I ran a marathon yesterday!

Back in January, I wrote a post about meeting Connie, the septuagenarian marathoner, in the hotel exercise room, and how she inspired me to (maybe) run a marathon this year. So I thought I should check back in and let you know that I did, indeed, run the inaugural Silo District Marathon yesterday morning in Waco, Texas. Last fall, I wrote about my visit to Chip and Joanna Gaines’s Magnolia empire (a word I’m using in a descriptive, not a pejorative, sense); this race event, which also included a half-marathon and a 5K, was their brainchild, which means that it was both warmly hospitable and efficiently organized. This was my first marathon, but it was Chip’s first road race ever, so I kind of expected to be able to keep pace with Chip (who is also about 10 years older than I am), but I was wrong–he left me in the Texas dust. So did Clint Harp (Fixer Upper‘s go-to carpenter and furniture designer), who was the team captain of the half-marathon. He, along with a lot of the other half-marathoners, passed me even though their race started about half an hour later than my race, which didn’t make me feel very good about myself. The competitive, Gryffindor part of me was merciless during the part of the race when we were sharing the course with those fast half-marathoners; I couldn’t believe how slow I was, but then again I could believe it because I hadn’t trained enough, hadn’t rested or eaten properly the day before…I’ve posted a number of times (see here and here) about how hard I can be on myself, especially in physical competitions, so you get the idea. But then, around mile 10, the hard-working, long-suffering Hufflepuff part of me kicked in, and I turned my mental energy to forcing myself to keep going–even if that meant limping, as it did toward the end of the race. (I didn’t injure myself, unless you count severe chafing between my legs, to the point of bleeding–I was just really sore.)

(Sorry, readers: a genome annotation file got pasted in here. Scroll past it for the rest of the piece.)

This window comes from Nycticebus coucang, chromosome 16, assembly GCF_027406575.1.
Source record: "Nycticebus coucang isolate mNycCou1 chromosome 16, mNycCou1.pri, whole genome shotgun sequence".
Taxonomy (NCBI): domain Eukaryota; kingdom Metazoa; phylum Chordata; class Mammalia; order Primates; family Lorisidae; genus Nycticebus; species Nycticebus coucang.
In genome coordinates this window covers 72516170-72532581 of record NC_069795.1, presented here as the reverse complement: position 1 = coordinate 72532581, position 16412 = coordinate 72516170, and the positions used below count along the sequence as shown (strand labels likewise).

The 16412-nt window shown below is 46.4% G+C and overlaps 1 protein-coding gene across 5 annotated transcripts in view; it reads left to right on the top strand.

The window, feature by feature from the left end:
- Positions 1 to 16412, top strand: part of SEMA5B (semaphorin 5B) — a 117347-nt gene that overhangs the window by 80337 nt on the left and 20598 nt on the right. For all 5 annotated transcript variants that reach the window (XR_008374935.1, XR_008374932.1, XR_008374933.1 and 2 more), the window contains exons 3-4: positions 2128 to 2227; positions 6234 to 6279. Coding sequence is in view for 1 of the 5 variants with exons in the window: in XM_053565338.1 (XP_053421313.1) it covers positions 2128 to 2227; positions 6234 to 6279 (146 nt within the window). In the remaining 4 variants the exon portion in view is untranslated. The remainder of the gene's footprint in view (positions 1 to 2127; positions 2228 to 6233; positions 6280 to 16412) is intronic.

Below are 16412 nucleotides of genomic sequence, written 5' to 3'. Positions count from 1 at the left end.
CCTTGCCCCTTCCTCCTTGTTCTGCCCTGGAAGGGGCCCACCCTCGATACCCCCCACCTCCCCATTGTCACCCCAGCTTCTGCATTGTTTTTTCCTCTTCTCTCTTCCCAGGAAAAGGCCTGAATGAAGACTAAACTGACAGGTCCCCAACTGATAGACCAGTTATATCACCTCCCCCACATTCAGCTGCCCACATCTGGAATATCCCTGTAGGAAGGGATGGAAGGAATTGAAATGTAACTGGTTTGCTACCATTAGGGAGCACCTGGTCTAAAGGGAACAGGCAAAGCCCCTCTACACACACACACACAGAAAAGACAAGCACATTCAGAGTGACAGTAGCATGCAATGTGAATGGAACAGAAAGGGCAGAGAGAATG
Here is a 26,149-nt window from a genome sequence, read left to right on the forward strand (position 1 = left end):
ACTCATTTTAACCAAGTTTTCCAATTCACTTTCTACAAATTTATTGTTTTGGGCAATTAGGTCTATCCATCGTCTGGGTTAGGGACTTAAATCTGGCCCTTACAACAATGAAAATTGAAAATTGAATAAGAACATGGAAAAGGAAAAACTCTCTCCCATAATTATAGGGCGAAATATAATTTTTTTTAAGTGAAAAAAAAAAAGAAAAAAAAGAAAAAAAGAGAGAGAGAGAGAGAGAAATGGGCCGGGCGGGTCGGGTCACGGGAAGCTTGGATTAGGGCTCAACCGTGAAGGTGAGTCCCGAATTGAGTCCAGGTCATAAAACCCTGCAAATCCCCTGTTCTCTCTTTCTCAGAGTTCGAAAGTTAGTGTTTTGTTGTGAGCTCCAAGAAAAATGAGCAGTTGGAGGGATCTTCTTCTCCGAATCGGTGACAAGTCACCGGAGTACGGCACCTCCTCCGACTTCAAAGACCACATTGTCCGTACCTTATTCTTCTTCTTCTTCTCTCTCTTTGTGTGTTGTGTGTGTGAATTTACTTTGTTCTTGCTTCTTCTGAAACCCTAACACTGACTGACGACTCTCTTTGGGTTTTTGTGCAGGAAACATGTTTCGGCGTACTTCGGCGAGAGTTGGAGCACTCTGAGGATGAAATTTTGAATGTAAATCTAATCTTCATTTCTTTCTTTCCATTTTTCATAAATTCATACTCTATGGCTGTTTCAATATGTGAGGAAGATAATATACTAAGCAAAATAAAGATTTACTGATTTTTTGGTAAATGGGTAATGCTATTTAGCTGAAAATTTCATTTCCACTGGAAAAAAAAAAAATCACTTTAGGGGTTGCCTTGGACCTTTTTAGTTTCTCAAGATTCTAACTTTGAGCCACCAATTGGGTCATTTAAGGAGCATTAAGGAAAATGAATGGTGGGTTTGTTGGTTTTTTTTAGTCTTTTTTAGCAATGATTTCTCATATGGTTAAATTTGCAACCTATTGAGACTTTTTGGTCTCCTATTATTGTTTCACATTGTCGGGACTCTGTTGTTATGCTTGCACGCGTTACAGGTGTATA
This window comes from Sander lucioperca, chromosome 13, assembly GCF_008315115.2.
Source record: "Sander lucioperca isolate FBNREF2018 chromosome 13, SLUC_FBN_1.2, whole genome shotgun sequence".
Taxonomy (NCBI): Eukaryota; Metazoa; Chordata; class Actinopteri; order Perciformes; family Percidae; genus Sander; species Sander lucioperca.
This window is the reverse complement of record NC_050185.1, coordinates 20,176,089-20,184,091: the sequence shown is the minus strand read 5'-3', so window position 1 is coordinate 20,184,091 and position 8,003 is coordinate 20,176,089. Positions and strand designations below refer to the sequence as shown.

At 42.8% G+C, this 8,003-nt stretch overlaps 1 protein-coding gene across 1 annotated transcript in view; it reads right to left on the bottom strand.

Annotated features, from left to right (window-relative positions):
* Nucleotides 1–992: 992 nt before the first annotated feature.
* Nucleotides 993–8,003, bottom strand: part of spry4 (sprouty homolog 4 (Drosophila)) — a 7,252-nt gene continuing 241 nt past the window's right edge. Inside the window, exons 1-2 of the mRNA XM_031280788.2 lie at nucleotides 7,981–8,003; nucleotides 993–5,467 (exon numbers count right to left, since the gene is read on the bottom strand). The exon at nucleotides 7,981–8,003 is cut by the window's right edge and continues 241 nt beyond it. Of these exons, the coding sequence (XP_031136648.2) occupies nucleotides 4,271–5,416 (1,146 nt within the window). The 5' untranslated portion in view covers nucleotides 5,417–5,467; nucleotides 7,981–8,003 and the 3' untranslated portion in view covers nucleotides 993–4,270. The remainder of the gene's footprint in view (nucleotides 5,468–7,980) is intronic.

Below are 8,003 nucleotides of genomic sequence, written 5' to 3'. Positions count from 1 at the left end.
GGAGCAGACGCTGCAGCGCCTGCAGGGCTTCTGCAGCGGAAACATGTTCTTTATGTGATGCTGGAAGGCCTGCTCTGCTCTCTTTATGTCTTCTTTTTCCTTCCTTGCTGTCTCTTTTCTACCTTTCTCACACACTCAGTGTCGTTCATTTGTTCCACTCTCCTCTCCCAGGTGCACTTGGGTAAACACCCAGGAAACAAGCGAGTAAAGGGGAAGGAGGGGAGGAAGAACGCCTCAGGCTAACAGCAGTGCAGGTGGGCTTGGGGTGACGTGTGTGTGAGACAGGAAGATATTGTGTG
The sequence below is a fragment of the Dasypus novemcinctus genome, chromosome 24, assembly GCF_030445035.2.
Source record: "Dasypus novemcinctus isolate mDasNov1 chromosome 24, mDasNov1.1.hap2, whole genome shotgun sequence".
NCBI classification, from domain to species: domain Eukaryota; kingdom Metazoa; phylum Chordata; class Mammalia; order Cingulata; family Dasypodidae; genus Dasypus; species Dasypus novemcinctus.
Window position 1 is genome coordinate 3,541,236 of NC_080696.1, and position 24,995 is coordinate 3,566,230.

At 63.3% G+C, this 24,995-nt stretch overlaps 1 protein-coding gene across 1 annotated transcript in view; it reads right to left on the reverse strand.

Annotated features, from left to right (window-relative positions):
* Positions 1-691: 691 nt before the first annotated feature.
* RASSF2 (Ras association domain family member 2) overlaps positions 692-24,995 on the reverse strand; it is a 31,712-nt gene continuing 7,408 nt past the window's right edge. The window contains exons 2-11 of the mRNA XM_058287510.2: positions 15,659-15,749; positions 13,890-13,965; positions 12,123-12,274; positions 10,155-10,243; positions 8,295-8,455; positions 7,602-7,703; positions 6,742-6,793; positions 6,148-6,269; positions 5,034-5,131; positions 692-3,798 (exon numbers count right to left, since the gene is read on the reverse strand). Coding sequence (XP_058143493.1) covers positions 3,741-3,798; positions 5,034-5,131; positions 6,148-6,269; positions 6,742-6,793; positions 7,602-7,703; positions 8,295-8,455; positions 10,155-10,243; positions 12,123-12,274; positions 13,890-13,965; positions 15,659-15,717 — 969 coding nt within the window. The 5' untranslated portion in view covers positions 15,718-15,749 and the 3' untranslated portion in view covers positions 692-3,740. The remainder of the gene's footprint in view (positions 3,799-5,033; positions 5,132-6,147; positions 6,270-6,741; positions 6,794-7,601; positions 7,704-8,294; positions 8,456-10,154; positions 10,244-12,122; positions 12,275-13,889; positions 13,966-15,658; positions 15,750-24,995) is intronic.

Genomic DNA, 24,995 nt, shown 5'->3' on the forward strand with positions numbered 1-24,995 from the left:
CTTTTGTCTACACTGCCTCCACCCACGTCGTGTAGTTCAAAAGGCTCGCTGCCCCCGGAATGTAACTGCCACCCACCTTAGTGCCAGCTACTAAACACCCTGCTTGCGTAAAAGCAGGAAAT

Because that’s really what a marathon is about; forcing yourself to go on. With shorter races, things like technique matter a lot more. A marathon is about sheer endurance, which I like to think I have a lot of. (I’ve written about that too.) The race materials from this weekend kept referring to us as athletes, but I don’t think it requires that much athleticism to finish a marathon (at least not the way I finished it–barely dragging myself across the finish line); it just requires a willingness to endure pain. I’m not sure what that says about me. I think it may mean that I have a psychological problem. But I’m weirdly proud of it.

Today my quads are really hurting–it hurts for me to go down stairs (going up is okay) and to lower myself into a chair. And when I’ve been sitting for a while, I get stiff and have trouble getting back up. And I need to go home and put some antibiotic cream and bandages on that nasty chafing. Notes for next time, and notes to anyone who’s thinking about running a marathon: Seriously consider wearing pants or longer shorts, even if it’s hot. And maybe don’t run a marathon in Texas, where 75 degrees doesn’t mean a beautiful, balmy day like it does here in Virginia. 75 feels a lot hotter in Texas, where they seem not to know about clouds or shade. And also, make sure you train for an actual marathon–I meant to do that, but the longest training run I had made time for was 11 miles.